Things To Act
Wednesday, February 04, 2004
 
The Ten Commandments of Politics Include "Don't Be Stupid" and "Half a Loaf Is Almost Always Better Than None Ever Again."
This article--discussing a possible presidential campaign by Roy Moore--is troubling.

Moore has as much significant chance of getting elected as Ralph Nader, which is to say, none at all. What he can do is tip the election to favor the Democratic candidate (given that Bush has Nader to thank for his 2000 win, this point should not be lost on the Right). Thus, if Moore is at all interested in getting his chosen policies passed, it is deeply dumb for him to run. Even if his goal is to drag Bush to the right, this will still likely lead to a Democratic win, as swing voters tend to distrust the Religious Right's attempts to impose religion onto the public discourse (hence, Bush's rightward moves will cost him votes). If the goals of the movement Moore leads include the appointment of judges who don't think that abortion is a constitutional right and who think that healthy freedom of religion is vital, they should wake up and support Bush, as it's the best they're going to get (some nudging to remind him of his base may be appropriate, but not in a way that scares off swing voters or excites liberal interest groups into running (more of) a smear campaign (than they already will)). If the movement's goals include getting judges appointed who want to impose their version of Christianity on the nation, then Bush might not have much to offer--and they won't ever win a national election, because not only will swing voters be appalled, but many conservative Christians who recognize the value of freedom of religion will also be appalled.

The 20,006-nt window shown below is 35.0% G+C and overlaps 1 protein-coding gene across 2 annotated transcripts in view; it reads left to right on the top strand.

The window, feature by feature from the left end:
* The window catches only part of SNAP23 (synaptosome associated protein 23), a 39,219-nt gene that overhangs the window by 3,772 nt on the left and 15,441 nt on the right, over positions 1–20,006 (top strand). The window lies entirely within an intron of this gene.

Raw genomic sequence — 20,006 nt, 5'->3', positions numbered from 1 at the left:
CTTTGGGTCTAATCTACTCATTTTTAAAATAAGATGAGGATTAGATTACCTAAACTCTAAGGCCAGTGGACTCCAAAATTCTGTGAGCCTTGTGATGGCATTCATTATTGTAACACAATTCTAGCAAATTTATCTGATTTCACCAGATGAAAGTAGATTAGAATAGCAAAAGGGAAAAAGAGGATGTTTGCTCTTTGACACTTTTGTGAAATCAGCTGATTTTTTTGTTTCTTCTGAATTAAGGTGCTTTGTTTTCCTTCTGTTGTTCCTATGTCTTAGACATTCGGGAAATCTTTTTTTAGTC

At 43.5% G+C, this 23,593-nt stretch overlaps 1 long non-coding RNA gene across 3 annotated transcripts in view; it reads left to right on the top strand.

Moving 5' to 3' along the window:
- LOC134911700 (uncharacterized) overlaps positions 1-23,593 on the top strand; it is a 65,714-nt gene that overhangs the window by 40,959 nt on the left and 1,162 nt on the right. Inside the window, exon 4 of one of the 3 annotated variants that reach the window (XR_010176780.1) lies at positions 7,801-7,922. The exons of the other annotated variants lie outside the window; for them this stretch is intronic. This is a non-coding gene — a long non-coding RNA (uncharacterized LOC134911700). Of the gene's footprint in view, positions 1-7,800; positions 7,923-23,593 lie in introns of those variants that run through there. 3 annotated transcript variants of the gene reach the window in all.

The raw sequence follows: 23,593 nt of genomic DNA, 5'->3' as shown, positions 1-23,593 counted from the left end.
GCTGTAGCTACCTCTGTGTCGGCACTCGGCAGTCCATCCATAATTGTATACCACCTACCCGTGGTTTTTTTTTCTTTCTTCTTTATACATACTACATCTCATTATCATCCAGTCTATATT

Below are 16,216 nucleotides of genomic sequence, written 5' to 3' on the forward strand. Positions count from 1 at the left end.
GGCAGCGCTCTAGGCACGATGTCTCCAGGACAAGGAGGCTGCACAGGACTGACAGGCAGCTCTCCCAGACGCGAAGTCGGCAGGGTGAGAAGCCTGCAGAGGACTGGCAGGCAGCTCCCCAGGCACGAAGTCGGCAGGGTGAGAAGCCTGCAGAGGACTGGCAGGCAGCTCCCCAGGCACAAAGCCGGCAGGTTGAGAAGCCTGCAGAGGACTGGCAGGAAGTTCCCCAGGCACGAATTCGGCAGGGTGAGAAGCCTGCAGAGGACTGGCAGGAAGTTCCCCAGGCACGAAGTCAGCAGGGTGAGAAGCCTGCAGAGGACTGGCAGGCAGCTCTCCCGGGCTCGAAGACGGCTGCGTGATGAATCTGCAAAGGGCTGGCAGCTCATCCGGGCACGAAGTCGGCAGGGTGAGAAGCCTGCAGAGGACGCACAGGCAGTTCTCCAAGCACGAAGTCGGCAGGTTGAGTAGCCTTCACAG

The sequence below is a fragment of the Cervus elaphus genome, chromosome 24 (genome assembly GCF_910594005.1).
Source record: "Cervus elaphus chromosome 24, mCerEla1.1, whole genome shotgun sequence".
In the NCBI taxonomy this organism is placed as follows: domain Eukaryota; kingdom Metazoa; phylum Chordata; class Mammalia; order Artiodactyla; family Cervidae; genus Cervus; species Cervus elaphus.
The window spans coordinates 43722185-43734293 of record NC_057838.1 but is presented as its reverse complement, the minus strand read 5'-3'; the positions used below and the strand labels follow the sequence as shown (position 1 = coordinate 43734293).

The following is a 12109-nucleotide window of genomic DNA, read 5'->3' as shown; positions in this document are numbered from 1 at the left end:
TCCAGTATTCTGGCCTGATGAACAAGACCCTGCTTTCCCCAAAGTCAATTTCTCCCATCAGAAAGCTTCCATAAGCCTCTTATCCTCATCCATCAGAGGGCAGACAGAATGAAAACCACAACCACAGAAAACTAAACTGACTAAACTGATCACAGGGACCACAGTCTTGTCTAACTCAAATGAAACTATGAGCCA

Moore's hypocrisy seems well-illustrated by this quote: "I am tired of judges who won't let us pray at high school graduations, football games and in public buildings pushing people of faith around." Using the power of the state to endorse prayers of a specific denomination seems to be pushing people of faith around if anything is. I prefer to keep my official governmental events free of prayers, be they Baptist, Jewish, Muslim, Atheist, or LDS. It's simply not an appropriate venue, not least because of the Establishment Clause. (Which is not to say that prayers cannot take place in public buildings--just not with the sponsorship of the state).

"Bill Pryor made a decision on who he would side with and I'm disappointed it's not with the people." This populist appeal is curious. First, I'm not convinced that 'the people' support Moore's actions to begin with (certainly not outside the Bible Belt). Second, the Constitution and Bill of Rights were created precisely to restrain popular majorities from infringing on the rights of others. And for all that certain elements of public life with respect to religion are not ideal, and the Supreme Court may have gone too far in some places, by and large Christians have it pretty well today in terms of being free from persecution (and for heavens' sakes, how can anyone read the New Testament and come away with the idea that we're supposed to be live in a culture that accepts us?). I suspect that most of their (our?) frustration comes from the fact that the culture is by and large departing from the values we hold dear--but that does not entitle us to try to impose those values on others by force, even if it could be done (which I doubt it could). Hymn #240, AofFs 11-12.

Moore himself violated a federal order, and was hence removed from office, which seems entirely fair. If he won't uphold laws he disagrees with, he shouldn't serve in public office. I also don't think he should try to represent Christianity to the nation, as there are far better causes to make a protest in.

More broadly, I simply don't understand the posting of the Ten Commandments issue's power to get people riled up. However, I think I'll save that for a separate post.

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